You need to get creative to make your tease unsearchable.

Let’s say I have a story about Joe Celebrity getting drunk at High Profile Bar in Las Vegas over the weekend where he got arrested for assault. I could say, “Another movie star got arrested this weekend after he got in a fight with a customer at High Profile Bar in Las Vegas. I’ll tell you who it is coming up.”

Celebrity name is part of the correct 20% I’m withholding. However, I can look this story up on Google in a heartbeat. If I search “Arrest High Profile Bar Las Vegas” the chances are good that I will find the story in the first few search results. The tease isn’t effective. It is too easy to search.

To make the tease more powerful, make it impossible to search. “Another bar fight over the weekend landed another celebrity in jail. The story is coming up.” This tease makes it much more difficult to search. If you entered “celebrity bar fight weekend” in Google, 70 million results show up. It will be much easier to wait for my payoff than to begin searching 70 million Google entries.

The three steps to powerful teases will help you begin to engage your audience on the way to building powerful relationships. Use the three steps to entice people to listen to the episode. Then, use them again during the introduction of the show to get listeners to enjoy the entire recording.

You’ve worked hard to create your content. A lot of effort has been exerted on your part while writing and recording your show. Make your content intriguing by using these three steps to intrigue your audience.

When you use the art of the tease, your listeners will spend more time with your show. The increased frequency of the tease payoffs will help your audience enjoy your content more. When your show is more entertaining, it becomes more engaging. When you truly engage your audience with your content, you can begin building powerful relationships. That’s where trust and influence with your listener begins.

How Being a Nerd has Made Me a Better Blogger


Are Nerds Better Bloggers I’ll admit it; I’m a total nerd. My idea of a romantic date night is playing video games or Magic: The Gathering with my boyfriend. I’d rather hang out online than hang out at a bar (most of the time). I can quote Doctor Who on command and would rather watch Star Trek than Sex in the City.

Perhaps my nerd-dom is summed up in the fact that I couldn’t think of a more recent popular non-geeky television show than Sex in the City.

Being a nerd isn’t really a badge of honor for me as much as it is a fact of life. Luckily, being a nerd has made me better at my job as a blogger. Here’s why:

  • Nerds are used to dealing with haters.

These days, being a geek is “cool.” Or so it seems. I would argue that living zombies and playing Madden with your “bros” doesn’t really make you nerdy. But regardless, nerds out there know how hard it was growing up loving books instead of cheerleading or chess instead of football. I count my lucky stars that I’m a girl, so I was never on the receiving end of a wedgie (do boys still give wedgies to one another on the playground?), but I was certainly teased and even bullied. It’s great experience for dealing with haters online. I’ve grown a thick skin over the years, which makes it easier for me to voice my opinions online without being fearful of people thinking I’m uncool.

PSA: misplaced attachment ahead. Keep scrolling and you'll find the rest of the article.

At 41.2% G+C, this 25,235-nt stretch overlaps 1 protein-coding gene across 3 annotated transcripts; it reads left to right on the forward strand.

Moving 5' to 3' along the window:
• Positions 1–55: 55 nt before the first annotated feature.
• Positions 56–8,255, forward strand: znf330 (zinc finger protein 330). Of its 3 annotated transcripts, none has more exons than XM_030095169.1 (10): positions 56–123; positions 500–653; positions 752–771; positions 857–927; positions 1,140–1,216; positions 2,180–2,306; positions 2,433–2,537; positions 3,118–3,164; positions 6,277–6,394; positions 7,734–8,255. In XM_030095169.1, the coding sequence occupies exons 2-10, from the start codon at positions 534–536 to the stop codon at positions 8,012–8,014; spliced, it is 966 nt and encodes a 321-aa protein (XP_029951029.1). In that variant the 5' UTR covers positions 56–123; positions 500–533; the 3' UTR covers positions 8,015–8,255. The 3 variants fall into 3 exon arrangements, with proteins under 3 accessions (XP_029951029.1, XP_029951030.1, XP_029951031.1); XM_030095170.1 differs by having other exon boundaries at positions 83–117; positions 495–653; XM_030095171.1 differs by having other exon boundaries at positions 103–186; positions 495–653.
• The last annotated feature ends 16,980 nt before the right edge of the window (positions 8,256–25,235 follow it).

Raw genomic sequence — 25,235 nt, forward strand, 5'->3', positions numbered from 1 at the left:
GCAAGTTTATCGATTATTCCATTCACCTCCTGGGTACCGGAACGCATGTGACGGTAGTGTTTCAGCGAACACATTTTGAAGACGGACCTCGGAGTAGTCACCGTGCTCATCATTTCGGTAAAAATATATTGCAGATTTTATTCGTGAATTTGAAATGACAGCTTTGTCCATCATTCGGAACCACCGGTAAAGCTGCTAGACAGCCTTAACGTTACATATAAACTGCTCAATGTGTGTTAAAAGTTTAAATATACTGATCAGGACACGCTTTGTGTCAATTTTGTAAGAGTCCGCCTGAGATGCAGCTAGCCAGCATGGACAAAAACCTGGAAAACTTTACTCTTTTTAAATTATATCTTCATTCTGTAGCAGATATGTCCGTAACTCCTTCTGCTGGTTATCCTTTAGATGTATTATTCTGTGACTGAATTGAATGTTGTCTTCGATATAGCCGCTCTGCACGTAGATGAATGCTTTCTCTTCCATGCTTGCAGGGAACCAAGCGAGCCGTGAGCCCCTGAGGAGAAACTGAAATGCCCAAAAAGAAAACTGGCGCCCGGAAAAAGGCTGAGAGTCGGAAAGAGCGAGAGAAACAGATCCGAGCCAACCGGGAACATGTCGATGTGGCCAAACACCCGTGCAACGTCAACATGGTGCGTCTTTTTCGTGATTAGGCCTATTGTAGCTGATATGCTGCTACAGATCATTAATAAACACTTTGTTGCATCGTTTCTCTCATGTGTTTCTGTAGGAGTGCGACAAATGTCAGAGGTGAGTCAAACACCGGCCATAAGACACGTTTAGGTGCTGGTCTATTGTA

• Nerds love education.

Growing up, I was always the kid who actually liked going to school. The first day was exciting for me, and I would often start browsing through my textbooks as soon as I got them, even before we had homework assignments or had jumped into lessons. This love of education has really helped me as a blogger, because I’m constantly trying to learn new things in my niche. More importantly, I like the research aspect of blogging, which is where I feel like a lot of bloggers are lacking. The amount of misinformation online is astounding, and even most opinion pieces online could benefit from better research. Don’t just tell me why I should do something a certain way. Tell me what proof you have to back up your opinion.

  • Nerds are passionate about weird stuff.

To be successful as a blogger, you have to be passionate about your niche. Weirdly passionate. Nerds already get that. We’re fangirls and boys of weird stuff, whether it’s bringing Firefly back on the air and who shot first–Han or Greedo. We follow every snippet of news about books from our favorite authors  becoming movies, we spend hours creating fantasy characters for a new tabletop game, and we stand in line behind thousands of other people at ComicCon to see our favorite comic book artists. That weird obsessive behavior is what will make you successful in your niche, and trust me; nerds have weird down pat.

  • Nerds are driven.